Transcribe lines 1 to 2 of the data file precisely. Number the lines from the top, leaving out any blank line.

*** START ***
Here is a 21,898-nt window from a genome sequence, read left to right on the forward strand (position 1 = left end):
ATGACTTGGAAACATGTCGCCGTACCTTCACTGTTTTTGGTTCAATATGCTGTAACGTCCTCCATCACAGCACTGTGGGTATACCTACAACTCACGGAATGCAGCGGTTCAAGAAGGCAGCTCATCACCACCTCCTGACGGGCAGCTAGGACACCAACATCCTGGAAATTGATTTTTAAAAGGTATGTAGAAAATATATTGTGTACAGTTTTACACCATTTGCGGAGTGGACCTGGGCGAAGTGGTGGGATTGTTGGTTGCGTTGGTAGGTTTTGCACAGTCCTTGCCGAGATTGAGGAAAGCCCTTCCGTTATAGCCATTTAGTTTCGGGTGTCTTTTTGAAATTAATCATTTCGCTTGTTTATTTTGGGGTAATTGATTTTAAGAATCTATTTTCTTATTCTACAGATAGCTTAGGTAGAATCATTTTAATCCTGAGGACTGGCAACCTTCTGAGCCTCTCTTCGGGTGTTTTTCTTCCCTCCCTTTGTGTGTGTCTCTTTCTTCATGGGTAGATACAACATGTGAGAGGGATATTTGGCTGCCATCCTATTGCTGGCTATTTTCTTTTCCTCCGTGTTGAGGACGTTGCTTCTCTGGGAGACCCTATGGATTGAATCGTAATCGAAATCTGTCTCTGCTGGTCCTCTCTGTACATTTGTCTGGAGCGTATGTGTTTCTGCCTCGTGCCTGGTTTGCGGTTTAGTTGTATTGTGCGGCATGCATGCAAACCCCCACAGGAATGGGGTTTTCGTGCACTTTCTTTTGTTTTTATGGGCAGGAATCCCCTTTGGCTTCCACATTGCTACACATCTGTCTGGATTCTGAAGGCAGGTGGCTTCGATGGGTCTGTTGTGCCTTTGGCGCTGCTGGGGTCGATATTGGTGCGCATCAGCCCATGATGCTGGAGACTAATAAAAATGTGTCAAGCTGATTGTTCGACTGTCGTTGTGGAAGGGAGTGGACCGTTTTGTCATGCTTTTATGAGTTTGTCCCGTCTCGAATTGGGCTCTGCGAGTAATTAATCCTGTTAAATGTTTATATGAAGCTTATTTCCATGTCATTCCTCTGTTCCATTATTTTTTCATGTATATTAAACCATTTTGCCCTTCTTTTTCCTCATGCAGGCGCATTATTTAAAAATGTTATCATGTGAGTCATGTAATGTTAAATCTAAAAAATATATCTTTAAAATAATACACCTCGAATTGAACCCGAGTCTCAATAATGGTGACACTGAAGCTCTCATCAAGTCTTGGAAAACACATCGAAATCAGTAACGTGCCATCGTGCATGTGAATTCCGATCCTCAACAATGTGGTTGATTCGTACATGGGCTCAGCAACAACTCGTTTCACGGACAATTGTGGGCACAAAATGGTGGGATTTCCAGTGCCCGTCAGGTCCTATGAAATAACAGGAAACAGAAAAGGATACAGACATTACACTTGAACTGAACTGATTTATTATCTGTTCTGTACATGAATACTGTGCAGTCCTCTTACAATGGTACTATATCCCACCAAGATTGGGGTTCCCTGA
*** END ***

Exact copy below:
Here is a 21,898-nt window from a genome sequence, read left to right on the forward strand (position 1 = left end):
ATGACTTGGAAACATGTCGCCGTACCTTCACTGTTTTTGGTTCAATATGCTGTAACGTCCTCCATCACAGCACTGTGGGTATACCTACAACTCACGGAATGCAGCGGTTCAAGAAGGCAGCTCATCACCACCTCCTGACGGGCAGCTAGGACACCAACATCCTGGAAATTGATTTTTAAAAGGTATGTAGAAAATATATTGTGTACAGTTTTACACCATTTGCGGAGTGGACCTGGGCGAAGTGGTGGGATTGTTGGTTGCGTTGGTAGGTTTTGCACAGTCCTTGCCGAGATTGAGGAAAGCCCTTCCGTTATAGCCATTTAGTTTCGGGTGTCTTTTTGAAATTAATCATTTCGCTTGTTTATTTTGGGGTAATTGATTTTAAGAATCTATTTTCTTATTCTACAGATAGCTTAGGTAGAATCATTTTAATCCTGAGGACTGGCAACCTTCTGAGCCTCTCTTCGGGTGTTTTTCTTCCCTCCCTTTGTGTGTGTCTCTTTCTTCATGGGTAGATACAACATGTGAGAGGGATATTTGGCTGCCATCCTATTGCTGGCTATTTTCTTTTCCTCCGTGTTGAGGACGTTGCTTCTCTGGGAGACCCTATGGATTGAATCGTAATCGAAATCTGTCTCTGCTGGTCCTCTCTGTACATTTGTCTGGAGCGTATGTGTTTCTGCCTCGTGCCTGGTTTGCGGTTTAGTTGTATTGTGCGGCATGCATGCAAACCCCCACAGGAATGGGGTTTTCGTGCACTTTCTTTTGTTTTTATGGGCAGGAATCCCCTTTGGCTTCCACATTGCTACACATCTGTCTGGATTCTGAAGGCAGGTGGCTTCGATGGGTCTGTTGTGCCTTTGGCGCTGCTGGGGTCGATATTGGTGCGCATCAGCCCATGATGCTGGAGACTAATAAAAATGTGTCAAGCTGATTGTTCGACTGTCGTTGTGGAAGGGAGTGGACCGTTTTGTCATGCTTTTATGAGTTTGTCCCGTCTCGAATTGGGCTCTGCGAGTAATTAATCCTGTTAAATGTTTATATGAAGCTTATTTCCATGTCATTCCTCTGTTCCATTATTTTTTCATGTATATTAAACCATTTTGCCCTTCTTTTTCCTCATGCAGGCGCATTATTTAAAAATGTTATCATGTGAGTCATGTAATGTTAAATCTAAAAAATATATCTTTAAAATAATACACCTCGAATTGAACCCGAGTCTCAATAATGGTGACACTGAAGCTCTCATCAAGTCTTGGAAAACACATCGAAATCAGTAACGTGCCATCGTGCATGTGAATTCCGATCCTCAACAATGTGGTTGATTCGTACATGGGCTCAGCAACAACTCGTTTCACGGACAATTGTGGGCACAAAATGGTGGGATTTCCAGTGCCCGTCAGGTCCTATGAAATAACAGGAAACAGAAAAGGATACAGACATTACACTTGAACTGAACTGATTTATTATCTGTTCTGTACATGAATACTGTGCAGTCCTCTTACAATGGTACTATATCCCACCAAGATTGGGGTTCCCTGA